Some of these things I write, I have no idea where to begin. This one is easy:
The bottom of the fifth on Friday is one of those innings that will be played over and over again on a loop in the room that Bernie Madoff will eventually spend eternity in when he gets to hell. It started not so innocently when Eric Young Jr. hit one to starter Chris Schwinden, and he pulled Zach Lutz off the bag on a throw pitchers make in their sleep. As for Lutz, he’s not a first baseman … he played third base exclusively until last season in the minors. But that’s really not an excuse for failing to bend to tag a sliding Young. I know those major league spreads are pretty damn good. But Zachary, freakin’ bend would ya?
The second error of the inning came when Young stole second and Mike Nickeas threw the ball into center off of Daniel Murphy’s glove and sent Young to third. Then Schwinden continued his descent to the clubhouse with a walk to Marco Scutaro, a single for Jonathan Herrera, and a home run to Carlos Gonzalez that landed somewhere back in Buffalo where Schwinden might wind up soon. Tie game, and it was to the showers with Schwinden who pulled off the impossible with his first start of the season: He made Mets fans miss Mike Pelfrey.
The Mets then gave the ball to Manny Acosta, which is kind of like giving a blind man a lamp working torch and a coke bottle and asking him to make you a glass replica of Shea Stadium. Troy Tulowitzki, who has sent his resume to Larry Jones for approval to take over as chief Mets murderer, singled to go along with his monster home run off Schwinden earlier in the evening. Todd Helton singled, Michael Cuddyer walked, and then Ruben Tejada tagged out Todd Helton going to third for (gasp) an out. Then, after Tejada dropped a pick off throw to move the runners up (error number three), Dexter Fowler slammed a three run shot and flipped his bat for good measure. For me, that was a reason enough to drill Fowler in the back his next time up, but then I forgot that these are the New York Mets we’re talking about, and you have to damn near come to the mound and stab a Mets pitcher in the stomach to get them to throw at you. And even then …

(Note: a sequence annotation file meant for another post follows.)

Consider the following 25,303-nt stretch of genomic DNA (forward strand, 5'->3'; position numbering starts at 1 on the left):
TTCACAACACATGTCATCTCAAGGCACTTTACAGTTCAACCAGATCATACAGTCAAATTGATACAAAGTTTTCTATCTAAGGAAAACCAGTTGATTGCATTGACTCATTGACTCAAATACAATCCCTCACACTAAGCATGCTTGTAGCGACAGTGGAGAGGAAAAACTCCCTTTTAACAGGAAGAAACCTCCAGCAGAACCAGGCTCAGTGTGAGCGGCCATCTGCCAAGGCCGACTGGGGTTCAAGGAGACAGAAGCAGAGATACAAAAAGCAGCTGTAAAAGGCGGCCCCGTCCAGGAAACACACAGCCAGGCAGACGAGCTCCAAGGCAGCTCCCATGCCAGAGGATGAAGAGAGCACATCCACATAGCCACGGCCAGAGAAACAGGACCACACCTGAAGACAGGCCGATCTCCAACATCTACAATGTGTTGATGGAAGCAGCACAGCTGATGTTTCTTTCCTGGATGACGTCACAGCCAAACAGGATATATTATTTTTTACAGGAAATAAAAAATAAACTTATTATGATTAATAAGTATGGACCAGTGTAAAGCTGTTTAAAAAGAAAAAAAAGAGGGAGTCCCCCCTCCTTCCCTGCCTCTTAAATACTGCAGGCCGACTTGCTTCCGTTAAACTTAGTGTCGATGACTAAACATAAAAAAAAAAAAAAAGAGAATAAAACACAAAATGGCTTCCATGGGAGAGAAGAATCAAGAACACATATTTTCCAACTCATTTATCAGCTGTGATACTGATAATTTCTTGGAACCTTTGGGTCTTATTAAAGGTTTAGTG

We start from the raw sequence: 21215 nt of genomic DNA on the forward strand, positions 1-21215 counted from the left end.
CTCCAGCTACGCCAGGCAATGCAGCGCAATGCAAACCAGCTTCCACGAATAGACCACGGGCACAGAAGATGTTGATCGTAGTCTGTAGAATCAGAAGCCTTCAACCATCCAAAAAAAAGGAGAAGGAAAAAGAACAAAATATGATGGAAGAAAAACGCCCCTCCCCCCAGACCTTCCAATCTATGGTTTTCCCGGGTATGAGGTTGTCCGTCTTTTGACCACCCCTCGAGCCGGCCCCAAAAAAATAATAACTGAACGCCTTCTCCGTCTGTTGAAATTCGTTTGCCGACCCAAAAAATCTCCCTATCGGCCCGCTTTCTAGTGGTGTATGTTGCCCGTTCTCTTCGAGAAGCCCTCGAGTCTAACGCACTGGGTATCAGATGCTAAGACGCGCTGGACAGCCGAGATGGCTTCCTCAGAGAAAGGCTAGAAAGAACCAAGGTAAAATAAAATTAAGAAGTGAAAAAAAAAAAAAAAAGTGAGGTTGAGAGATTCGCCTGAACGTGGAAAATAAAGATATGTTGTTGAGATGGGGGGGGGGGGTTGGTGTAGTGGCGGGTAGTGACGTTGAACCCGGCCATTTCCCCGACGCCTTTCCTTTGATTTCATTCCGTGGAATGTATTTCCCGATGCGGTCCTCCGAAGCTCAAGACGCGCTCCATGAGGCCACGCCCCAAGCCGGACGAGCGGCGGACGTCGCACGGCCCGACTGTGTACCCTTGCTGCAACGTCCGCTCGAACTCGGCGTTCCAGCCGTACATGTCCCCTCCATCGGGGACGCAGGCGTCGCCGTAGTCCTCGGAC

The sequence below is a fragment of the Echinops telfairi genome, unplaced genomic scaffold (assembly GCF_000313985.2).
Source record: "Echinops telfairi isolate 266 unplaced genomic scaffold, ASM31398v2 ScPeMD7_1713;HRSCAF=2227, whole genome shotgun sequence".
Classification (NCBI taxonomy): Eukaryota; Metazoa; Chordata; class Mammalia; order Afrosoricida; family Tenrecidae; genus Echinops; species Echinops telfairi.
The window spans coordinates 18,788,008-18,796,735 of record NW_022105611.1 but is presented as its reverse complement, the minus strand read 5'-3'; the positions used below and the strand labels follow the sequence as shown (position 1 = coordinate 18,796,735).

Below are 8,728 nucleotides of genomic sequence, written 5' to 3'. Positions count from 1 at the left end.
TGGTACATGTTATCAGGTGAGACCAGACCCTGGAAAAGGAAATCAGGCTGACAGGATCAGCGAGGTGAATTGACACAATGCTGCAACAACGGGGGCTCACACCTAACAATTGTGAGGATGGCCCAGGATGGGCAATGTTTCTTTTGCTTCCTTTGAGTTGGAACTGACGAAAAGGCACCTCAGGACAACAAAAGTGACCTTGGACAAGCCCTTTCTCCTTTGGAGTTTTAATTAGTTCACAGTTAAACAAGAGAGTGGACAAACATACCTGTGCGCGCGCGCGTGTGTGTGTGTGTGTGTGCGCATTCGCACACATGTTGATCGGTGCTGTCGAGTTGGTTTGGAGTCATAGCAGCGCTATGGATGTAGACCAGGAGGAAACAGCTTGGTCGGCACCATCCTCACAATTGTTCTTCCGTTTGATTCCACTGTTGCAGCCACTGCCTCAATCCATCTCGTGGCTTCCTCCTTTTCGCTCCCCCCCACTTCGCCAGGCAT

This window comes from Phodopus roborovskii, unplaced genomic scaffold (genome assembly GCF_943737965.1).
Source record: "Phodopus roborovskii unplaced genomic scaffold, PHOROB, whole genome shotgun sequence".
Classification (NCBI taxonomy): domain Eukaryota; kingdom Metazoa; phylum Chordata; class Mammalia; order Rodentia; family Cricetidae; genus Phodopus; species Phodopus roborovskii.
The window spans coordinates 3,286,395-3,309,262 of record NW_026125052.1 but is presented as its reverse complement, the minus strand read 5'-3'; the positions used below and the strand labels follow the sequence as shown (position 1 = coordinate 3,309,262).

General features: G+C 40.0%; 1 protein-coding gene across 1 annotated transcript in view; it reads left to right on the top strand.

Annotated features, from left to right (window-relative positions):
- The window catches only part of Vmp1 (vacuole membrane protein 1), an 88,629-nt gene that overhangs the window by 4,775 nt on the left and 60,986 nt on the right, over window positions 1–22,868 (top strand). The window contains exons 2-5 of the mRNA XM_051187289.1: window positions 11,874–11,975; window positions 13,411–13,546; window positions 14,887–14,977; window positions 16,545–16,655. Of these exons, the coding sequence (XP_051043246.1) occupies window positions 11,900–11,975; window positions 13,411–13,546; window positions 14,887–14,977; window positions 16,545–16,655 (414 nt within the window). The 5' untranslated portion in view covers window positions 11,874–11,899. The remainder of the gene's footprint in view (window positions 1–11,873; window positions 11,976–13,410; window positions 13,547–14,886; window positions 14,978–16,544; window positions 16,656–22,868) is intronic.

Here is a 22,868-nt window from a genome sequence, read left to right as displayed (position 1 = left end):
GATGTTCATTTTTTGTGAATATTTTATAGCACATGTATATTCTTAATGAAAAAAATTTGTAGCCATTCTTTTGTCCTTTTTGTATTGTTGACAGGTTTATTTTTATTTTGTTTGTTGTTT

Now just when you thought it was over, Young walked, Scutaro singled, and Acosta hit Herrera with a pitch. Then Carlos Gonzalez singled to drive home Young and Scutaro. Herrera, with the ball already in Zach Lutz’s glove 30 feet from the plate, was coming to the plate as well. It was pure stupidity by the third base coach, Rich Dauer, who was waving his arm around for the first two runners and didn’t stop waving his arm until Herrera was one step away from third base. He never put up the stop sign, so this was on Dauer and not Herrera. But for all the times you can beat the Mets at baseball, you can’t beat them at stupidity. And Lutz, with Herrera a dead duck, threw a thirty foot sure out wide of Nickeas who dropped it and allowed Herrera to score the eleventh run of the inning. (Not a debut in the starting lineup that will be put in the annals … unless you’re thinking of Rockies Classics.) You read right, eleven runs, four errors, and another television thrown out of my window. Shame too, as this one got HD. At least I learned that high definition allows you to see suck so much more clearly.
I wonder all the televisions I threw out the window will be the ones waiting for me in hell so I can watch this inning over and over again.
The Mets tried to come back on the strength of Scott Hairston’s cycle as they cut the Rockies’ lead to 13-9, but Bobby Parnell put the cherry on top of the landfill by giving up an opposite field grannie to Ramon Hernandez. The Mets had Hairston hit for the cycle, Tejada collect four hits, and somehow lost by nine runs. The good thing to come out of this game is that people have already totally forgotten that Lucas Duda completely butchered the art of playing right field early in the game. The bad thing is that they’ve already forgotten about the cycle and about Tejada’s four hits.